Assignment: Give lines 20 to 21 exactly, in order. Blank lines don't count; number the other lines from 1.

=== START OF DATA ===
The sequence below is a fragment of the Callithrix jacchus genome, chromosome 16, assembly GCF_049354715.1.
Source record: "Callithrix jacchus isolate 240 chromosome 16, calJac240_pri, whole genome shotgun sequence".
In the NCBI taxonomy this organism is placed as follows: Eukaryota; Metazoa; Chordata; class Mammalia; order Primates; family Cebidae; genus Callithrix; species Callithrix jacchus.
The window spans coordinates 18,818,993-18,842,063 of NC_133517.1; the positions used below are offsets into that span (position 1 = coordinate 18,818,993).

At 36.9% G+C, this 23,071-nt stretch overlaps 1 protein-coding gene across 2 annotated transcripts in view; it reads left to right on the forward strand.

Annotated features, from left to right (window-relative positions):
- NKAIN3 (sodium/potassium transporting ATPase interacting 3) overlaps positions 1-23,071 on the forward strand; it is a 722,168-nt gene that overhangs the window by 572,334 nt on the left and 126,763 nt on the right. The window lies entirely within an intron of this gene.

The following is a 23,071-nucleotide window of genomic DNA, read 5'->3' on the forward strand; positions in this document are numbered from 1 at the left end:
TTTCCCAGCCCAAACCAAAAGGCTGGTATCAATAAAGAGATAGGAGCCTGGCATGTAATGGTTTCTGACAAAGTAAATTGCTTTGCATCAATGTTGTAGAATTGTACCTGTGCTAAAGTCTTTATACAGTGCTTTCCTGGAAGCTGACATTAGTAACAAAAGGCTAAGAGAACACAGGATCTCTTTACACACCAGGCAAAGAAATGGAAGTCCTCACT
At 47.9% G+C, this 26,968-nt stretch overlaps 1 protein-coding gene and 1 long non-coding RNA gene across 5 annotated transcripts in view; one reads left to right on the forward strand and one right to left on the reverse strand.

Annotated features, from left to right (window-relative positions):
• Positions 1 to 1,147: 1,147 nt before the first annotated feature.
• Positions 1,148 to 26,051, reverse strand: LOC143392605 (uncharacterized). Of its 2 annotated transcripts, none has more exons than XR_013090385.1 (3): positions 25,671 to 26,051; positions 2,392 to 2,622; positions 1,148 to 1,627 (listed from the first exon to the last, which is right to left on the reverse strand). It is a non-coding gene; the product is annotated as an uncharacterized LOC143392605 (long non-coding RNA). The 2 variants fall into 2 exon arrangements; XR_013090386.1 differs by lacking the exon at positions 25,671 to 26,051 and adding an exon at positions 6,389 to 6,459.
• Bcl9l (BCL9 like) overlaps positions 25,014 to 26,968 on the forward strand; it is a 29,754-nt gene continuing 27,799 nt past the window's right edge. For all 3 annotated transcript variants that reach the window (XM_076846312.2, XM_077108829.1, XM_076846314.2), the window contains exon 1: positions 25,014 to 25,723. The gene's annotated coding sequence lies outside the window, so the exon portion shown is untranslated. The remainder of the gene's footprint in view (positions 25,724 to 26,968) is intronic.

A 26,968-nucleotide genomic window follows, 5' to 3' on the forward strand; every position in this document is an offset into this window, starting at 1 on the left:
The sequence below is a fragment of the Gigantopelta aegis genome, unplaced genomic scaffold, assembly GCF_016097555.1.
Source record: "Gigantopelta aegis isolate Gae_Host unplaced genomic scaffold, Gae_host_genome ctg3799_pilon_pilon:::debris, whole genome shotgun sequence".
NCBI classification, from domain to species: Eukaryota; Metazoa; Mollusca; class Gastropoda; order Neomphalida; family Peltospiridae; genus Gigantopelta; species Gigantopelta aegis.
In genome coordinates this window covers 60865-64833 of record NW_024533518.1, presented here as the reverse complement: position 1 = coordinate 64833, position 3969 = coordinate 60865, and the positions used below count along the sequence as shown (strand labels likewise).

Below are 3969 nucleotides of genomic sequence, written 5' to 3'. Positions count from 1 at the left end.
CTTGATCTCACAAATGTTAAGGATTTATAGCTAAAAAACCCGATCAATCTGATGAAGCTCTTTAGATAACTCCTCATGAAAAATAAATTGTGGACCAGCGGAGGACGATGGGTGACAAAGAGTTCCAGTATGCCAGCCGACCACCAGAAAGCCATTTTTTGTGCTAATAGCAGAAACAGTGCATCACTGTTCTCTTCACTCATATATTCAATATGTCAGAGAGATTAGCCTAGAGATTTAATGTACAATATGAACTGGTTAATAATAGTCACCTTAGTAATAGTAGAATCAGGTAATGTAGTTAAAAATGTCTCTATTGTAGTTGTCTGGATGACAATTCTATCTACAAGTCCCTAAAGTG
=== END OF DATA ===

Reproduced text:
Below are 3969 nucleotides of genomic sequence, written 5' to 3'. Positions count from 1 at the left end.
CTTGATCTCACAAATGTTAAGGATTTATAGCTAAAAAACCCGATCAATCTGATGAAGCTCTTTAGATAACTCCTCATGAAAAATAAATTGTGGACCAGCGGAGGACGATGGGTGACAAAGAGTTCCAGTATGCCAGCCGACCACCAGAAAGCCATTTTTTGTGCTAATAGCAGAAACAGTGCATCACTGTTCTCTTCACTCATATATTCAATATGTCAGAGAGATTAGCCTAGAGATTTAATGTACAATATGAACTGGTTAATAATAGTCACCTTAGTAATAGTAGAATCAGGTAATGTAGTTAAAAATGTCTCTATTGTAGTTGTCTGGATGACAATTCTATCTACAAGTCCCTAAAGTG